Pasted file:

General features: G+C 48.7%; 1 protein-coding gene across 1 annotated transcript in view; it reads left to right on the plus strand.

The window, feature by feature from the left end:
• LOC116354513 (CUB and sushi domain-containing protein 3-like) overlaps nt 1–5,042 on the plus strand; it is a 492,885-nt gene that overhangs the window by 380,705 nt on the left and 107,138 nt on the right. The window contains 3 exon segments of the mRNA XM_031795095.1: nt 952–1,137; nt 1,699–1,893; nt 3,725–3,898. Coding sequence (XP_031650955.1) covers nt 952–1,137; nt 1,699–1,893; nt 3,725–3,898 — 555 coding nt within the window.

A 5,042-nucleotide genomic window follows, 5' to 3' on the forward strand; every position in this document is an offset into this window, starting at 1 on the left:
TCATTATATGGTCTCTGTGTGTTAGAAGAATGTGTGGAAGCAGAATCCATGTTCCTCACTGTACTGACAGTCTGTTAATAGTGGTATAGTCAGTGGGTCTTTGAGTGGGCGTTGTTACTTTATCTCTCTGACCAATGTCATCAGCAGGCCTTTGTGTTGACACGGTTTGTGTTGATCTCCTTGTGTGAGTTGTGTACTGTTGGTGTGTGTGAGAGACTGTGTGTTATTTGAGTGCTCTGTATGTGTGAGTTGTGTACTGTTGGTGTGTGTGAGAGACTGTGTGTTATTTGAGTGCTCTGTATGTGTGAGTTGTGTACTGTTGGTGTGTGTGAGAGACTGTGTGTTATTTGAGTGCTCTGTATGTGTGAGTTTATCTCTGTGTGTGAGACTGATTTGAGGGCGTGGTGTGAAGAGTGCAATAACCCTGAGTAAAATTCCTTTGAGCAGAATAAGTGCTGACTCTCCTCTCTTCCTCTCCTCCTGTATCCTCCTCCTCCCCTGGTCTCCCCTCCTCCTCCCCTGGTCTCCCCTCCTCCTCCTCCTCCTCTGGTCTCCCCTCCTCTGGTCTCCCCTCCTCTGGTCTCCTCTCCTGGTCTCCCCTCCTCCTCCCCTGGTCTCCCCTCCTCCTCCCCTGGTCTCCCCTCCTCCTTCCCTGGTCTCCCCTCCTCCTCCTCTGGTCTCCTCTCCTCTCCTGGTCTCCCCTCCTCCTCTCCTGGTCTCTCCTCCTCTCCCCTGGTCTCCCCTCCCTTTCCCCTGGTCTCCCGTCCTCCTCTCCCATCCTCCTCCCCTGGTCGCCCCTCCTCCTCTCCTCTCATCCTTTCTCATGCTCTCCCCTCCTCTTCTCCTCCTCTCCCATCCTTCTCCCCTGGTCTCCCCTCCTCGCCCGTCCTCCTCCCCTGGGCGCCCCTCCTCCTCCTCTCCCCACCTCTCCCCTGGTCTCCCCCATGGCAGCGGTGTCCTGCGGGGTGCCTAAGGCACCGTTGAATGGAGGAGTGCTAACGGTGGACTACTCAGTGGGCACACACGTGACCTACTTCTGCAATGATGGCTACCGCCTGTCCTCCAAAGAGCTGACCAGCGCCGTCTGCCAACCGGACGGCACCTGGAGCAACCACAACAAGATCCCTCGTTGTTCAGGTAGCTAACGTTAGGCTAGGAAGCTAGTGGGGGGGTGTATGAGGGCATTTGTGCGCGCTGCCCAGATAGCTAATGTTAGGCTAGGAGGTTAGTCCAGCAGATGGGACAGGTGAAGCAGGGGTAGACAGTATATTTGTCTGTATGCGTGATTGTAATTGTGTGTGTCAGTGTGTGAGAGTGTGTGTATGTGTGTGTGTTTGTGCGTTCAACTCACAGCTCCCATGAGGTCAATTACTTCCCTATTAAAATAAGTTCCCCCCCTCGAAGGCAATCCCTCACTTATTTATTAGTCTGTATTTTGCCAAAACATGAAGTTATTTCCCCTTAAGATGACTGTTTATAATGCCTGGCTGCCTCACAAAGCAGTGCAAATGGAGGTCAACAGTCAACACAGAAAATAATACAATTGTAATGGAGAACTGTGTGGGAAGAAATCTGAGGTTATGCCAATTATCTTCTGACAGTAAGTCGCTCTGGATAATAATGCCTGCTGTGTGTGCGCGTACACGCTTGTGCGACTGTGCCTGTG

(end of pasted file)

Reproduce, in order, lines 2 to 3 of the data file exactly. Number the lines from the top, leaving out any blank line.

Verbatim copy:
The window, feature by feature from the left end:
• LOC116354513 (CUB and sushi domain-containing protein 3-like) overlaps nt 1–5,042 on the plus strand; it is a 492,885-nt gene that overhangs the window by 380,705 nt on the left and 107,138 nt on the right. The window contains 3 exon segments of the mRNA XM_031795095.1: nt 952–1,137; nt 1,699–1,893; nt 3,725–3,898. Coding sequence (XP_031650955.1) covers nt 952–1,137; nt 1,699–1,893; nt 3,725–3,898 — 555 coding nt within the window.